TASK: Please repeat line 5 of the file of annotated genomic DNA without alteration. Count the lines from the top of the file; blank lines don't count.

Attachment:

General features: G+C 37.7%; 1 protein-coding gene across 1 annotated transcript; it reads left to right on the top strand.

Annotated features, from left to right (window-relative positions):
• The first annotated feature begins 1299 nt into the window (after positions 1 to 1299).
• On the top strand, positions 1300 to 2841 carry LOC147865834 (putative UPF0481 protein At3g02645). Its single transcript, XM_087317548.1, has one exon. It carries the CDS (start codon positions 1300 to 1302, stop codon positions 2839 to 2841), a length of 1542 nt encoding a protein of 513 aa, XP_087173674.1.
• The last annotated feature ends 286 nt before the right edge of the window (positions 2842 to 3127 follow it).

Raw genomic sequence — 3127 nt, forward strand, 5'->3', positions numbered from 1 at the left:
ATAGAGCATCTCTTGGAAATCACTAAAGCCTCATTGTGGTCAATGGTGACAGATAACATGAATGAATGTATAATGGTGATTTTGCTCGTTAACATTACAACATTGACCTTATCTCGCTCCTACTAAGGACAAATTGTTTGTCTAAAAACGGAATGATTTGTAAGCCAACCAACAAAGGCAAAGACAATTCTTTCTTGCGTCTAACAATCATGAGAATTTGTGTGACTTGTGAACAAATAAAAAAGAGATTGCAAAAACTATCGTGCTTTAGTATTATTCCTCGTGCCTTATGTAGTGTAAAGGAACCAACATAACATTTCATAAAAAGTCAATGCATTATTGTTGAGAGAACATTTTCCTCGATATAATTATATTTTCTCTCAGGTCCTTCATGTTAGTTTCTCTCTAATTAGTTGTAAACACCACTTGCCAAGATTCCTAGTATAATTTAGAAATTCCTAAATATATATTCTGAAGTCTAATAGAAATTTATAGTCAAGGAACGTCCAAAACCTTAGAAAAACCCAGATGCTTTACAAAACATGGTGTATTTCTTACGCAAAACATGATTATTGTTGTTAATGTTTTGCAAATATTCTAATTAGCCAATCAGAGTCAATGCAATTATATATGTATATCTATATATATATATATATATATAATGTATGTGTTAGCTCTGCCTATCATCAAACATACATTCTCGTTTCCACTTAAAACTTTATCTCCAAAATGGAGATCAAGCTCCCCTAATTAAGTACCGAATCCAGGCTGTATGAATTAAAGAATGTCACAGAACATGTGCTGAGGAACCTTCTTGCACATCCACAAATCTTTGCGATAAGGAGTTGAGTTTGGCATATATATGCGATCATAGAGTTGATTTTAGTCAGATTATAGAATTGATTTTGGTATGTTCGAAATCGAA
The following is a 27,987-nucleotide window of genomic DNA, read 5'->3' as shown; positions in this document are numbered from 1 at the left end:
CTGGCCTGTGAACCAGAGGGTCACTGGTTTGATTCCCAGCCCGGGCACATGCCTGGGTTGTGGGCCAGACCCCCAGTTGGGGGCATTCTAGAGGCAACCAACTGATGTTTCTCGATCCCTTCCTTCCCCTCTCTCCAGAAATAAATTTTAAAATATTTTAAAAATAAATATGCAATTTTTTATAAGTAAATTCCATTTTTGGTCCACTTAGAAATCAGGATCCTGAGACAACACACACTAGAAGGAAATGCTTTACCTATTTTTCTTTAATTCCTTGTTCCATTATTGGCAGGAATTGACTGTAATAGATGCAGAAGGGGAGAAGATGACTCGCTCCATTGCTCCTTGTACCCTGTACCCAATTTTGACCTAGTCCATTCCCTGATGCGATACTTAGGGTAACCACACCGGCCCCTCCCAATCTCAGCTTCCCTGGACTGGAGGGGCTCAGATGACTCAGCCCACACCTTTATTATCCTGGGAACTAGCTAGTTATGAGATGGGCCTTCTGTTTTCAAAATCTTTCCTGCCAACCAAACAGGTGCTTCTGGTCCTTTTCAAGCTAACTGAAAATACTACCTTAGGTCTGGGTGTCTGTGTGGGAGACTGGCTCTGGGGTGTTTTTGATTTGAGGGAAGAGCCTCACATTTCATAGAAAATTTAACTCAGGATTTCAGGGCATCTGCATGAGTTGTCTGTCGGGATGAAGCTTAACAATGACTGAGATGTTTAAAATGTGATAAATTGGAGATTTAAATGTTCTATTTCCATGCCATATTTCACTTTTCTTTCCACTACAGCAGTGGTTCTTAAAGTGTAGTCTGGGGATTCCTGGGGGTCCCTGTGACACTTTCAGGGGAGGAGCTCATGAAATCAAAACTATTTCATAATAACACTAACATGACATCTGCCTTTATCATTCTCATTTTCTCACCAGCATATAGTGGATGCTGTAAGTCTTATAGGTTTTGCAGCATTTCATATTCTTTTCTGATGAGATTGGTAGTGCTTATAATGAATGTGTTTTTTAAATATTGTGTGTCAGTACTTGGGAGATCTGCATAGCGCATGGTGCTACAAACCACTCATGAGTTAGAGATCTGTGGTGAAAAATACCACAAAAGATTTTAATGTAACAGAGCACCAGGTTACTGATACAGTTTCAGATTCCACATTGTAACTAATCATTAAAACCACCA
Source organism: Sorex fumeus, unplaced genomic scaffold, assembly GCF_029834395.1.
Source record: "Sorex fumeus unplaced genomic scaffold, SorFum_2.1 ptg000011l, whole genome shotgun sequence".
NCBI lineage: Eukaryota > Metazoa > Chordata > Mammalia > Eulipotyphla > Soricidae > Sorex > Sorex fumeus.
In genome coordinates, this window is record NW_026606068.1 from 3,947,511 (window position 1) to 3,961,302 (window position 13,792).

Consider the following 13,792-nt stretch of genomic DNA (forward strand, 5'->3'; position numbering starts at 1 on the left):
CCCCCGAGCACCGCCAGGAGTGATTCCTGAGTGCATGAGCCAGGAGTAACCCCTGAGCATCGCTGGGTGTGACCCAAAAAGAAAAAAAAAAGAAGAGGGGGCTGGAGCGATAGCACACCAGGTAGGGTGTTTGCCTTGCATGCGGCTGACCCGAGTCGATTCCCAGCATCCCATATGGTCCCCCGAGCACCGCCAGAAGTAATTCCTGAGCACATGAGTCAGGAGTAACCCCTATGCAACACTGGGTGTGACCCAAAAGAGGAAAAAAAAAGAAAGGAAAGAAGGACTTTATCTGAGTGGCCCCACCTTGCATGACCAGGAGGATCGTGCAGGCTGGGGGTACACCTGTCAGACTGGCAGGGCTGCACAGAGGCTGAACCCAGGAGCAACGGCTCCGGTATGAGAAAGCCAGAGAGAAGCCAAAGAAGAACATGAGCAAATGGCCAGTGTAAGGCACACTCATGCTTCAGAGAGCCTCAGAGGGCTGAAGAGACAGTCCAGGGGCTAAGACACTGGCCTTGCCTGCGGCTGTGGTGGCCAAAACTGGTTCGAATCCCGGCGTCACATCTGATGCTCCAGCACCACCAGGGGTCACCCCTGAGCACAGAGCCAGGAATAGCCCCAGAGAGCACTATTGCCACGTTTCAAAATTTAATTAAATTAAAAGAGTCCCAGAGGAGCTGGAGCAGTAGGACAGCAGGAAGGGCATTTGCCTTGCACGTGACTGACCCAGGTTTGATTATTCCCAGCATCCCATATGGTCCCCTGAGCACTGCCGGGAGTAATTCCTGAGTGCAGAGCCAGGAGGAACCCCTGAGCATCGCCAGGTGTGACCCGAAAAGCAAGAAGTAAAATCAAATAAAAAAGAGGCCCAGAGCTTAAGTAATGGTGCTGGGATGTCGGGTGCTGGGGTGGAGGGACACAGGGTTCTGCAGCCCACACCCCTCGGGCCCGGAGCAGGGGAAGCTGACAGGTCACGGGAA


• The last annotated feature ends 286 nt before the right edge of the window (positions 2842 to 3127 follow it).